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In Defense Of Complaining
Complain about a company, and you'll be accused of being a whiner. But markets thrive on information, so it's every customer's right to complain, and every company's obligation to shut up and listen, says columnist Cory Doctorow.
February 10, 2008
5 Min Read
Companies screw up. They make bad products. Their employees act badly. They deliver bad service. They make bad decisions about how to treat their customers.
Sometimes the foul-up is honest: A waiter trips and drops dinner in your lap. Sometimes, the problem is preventable: That waiter has been dropping food on diners every night for a month. Or he's been tripping over the same loose floor-tile that management is too cheap to do something about.
Companies balance their spending against their customers' interests. It's easy to find examples of companies cutting back on customer service or quality to cut costs. Taxi operators squeeze a couple extra bucks by plastering the back seat with loud video advertisements. Circuit City fired all their experienced sales staff and replaced them with cheaper juniors who don't know what they're talking about. Then the retail chain went further, slashing costs by basically eliminating the checkout staff. As The Consumerist's Meg Marco brilliantly put it: "Actually buying something is a 12-step process that involves little public library catalog kiosks that are randomly placed all over the store. Finding someone to able and willing to help you purchase your item is like finding a 1UP in Super Mario Bros., except instead of a free life, you get a sales pitch for an extended warranty. And you're just buying AA batteries."
Apple did a deal with AT&T that locks iPhone customers into a two-year contract. Lock-ins are never good for customers: a business that isn't confident that it can keep your business by providing the best product at the best price is a business that isn't planning on providing the best product at the best price.
Apple, Amazon, Microsoft, and the BBC are among the companies infesting their products with DRM. They sell products that take over your PC and lock it down so it won't take orders from you, all in the name of preventing you from getting additional use out of your music, books and movies. Unlike a CD, you can't go to a used music store and sell your DRM'd music from the iTunes or Zune store. And, while you can buy a CD and load it onto your iPod, if you want to do the same for a movie you own on DVD, Apple wants you to buy it again in the iTunes store.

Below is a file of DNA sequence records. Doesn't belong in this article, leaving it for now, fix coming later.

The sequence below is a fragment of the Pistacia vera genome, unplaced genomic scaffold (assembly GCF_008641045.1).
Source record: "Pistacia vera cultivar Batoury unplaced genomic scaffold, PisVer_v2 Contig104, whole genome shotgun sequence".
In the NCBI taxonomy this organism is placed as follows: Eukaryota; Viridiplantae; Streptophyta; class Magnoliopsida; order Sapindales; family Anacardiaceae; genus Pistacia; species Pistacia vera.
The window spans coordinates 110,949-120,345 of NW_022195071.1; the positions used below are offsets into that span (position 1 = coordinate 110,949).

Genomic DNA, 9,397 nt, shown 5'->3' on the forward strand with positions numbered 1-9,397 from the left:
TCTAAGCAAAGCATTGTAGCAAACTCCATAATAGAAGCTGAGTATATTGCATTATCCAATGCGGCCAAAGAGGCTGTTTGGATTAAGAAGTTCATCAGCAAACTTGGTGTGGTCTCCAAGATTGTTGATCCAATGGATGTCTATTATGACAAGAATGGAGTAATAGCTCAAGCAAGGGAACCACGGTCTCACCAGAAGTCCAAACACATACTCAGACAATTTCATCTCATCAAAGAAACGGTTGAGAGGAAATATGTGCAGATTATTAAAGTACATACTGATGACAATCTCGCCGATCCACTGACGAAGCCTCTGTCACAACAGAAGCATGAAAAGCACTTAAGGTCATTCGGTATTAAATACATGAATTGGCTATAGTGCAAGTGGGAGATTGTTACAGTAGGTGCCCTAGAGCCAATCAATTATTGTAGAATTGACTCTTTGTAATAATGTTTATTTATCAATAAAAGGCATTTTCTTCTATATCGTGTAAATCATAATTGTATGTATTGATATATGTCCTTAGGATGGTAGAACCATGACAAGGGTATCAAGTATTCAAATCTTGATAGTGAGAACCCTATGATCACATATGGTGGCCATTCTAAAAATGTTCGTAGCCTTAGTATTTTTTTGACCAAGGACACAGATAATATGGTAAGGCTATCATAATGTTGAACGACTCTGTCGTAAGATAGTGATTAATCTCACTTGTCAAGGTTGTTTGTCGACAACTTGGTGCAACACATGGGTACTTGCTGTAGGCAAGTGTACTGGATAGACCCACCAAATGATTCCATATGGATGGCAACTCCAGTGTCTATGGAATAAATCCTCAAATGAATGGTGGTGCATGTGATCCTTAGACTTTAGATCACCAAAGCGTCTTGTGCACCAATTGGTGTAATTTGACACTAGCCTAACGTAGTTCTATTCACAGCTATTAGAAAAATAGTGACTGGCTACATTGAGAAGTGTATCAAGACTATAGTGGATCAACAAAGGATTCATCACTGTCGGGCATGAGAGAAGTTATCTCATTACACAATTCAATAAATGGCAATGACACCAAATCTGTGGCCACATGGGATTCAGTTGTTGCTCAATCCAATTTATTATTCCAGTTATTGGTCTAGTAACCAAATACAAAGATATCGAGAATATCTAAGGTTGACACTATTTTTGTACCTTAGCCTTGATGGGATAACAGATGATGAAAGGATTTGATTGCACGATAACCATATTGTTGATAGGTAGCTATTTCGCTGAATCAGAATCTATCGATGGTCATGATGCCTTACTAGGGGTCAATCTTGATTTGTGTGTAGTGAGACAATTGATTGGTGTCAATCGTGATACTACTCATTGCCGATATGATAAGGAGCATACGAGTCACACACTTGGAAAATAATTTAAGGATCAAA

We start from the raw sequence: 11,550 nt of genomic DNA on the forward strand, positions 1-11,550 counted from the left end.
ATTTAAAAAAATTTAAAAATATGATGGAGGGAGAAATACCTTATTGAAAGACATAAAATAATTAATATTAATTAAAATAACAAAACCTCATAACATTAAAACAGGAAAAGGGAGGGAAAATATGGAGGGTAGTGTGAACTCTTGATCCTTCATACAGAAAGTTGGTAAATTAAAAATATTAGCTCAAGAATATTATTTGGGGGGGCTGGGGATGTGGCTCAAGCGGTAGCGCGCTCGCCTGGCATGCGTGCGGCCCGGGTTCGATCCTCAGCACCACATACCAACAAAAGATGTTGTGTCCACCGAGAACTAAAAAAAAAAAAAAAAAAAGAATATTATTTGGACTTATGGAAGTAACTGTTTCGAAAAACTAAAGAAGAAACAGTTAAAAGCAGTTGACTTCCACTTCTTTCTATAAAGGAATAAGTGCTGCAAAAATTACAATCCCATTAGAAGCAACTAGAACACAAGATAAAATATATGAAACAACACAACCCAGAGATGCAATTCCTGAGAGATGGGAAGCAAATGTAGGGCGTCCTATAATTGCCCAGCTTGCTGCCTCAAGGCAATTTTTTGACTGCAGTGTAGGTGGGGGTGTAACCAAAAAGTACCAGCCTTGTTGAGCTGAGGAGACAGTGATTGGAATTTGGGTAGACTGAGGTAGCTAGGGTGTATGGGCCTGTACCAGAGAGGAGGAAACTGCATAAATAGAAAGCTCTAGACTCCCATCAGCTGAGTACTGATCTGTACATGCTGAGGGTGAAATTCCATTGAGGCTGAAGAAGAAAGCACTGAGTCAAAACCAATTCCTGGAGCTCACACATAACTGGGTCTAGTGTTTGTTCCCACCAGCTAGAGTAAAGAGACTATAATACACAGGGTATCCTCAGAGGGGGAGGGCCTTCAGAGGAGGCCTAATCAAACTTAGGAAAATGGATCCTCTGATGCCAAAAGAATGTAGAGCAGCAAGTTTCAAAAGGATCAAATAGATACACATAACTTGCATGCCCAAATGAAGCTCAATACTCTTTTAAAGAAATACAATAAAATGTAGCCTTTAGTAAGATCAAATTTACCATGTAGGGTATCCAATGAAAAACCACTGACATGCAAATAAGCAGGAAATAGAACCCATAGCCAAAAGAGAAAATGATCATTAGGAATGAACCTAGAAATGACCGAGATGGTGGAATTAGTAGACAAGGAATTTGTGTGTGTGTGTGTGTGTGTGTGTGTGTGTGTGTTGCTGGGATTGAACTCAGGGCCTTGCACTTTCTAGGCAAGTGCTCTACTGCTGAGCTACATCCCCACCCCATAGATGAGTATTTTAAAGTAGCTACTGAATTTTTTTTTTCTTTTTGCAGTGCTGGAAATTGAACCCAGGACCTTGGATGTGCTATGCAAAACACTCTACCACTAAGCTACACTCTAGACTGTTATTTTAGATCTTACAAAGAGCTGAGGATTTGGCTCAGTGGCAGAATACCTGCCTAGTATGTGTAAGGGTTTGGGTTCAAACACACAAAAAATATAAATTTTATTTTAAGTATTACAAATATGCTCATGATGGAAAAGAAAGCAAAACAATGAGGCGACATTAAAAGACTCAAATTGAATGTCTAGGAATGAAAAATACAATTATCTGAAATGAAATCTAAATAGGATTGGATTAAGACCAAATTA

At this point, there is a small legion of people -- vocal and angry -- looking around to figure out how to e-mail me to tell me I'm an idiot. I know this, because every time I post about this subject -- or any other instance in which a company is behaving badly -- I get a flood of messages telling me:
That it's not [Apple|Microsoft|Amazon]'s fault, it's [AT&T|the RIAA|the MPAA|the publishers'] fault.
If I hate those products so much, why don't I just buy someone else's products and shut up already? It's a free market, after all.
I'm always astounded by this reaction. Companies aren't charities. They're businesses. It doesn't matter why they're offering an unacceptable product -- all that matters is that the product is unacceptable. Companies aren't five-year-olds bringing their fingerpaintings home from kindergarten. We don't have to put on a brave smile and tell them, "that's just lovely dear," and display their wares proudly on the fridge. I don't care if Apple adds DRM because Lars from Metallica has incriminating photos of Steve Jobs, I don't care if Sony BMG put a rootkit on its CDs because they were duped into it by a trickster spirit that appeared to their technologists in a dream. I care whether their product is worth my money. It's the market -- there's no A for Effort.
Even weirder is the idea that companies shouldn't be criticized because in a market, you should just take your business elsewhere. Free markets thrive on good information. For a market to function, customers need to have good information about which goods are worth buying and which ones should be avoided -- that's why we complain in public, to help companies make better decisions.
Companies do dumb stuff (add DRM, lock their handsets, etc) and then shrug and say, "The market demanded this." But "the market" isn't what companies demand of each other. The market is what customers are willing to buy. If your partners won't let you develop a worthy product, that's your problem, not ours.
When corporate apologists say, "Well, it's a free market, shut up and buy someone else's product," or "Well, it's a free market, they're a commercial company, they have to make a profit," they're not really talking about a free market at all.
They're asking for the kind of market where companies get treated like charities (at best) or like promising toddlers. If you're in business to turn a profit, you'd better make a product we want to buy. If your partners won't let you do that, get better partners, or a better line of work. It's not our responsibility to buy your halt, lame products because you can't do a better job.
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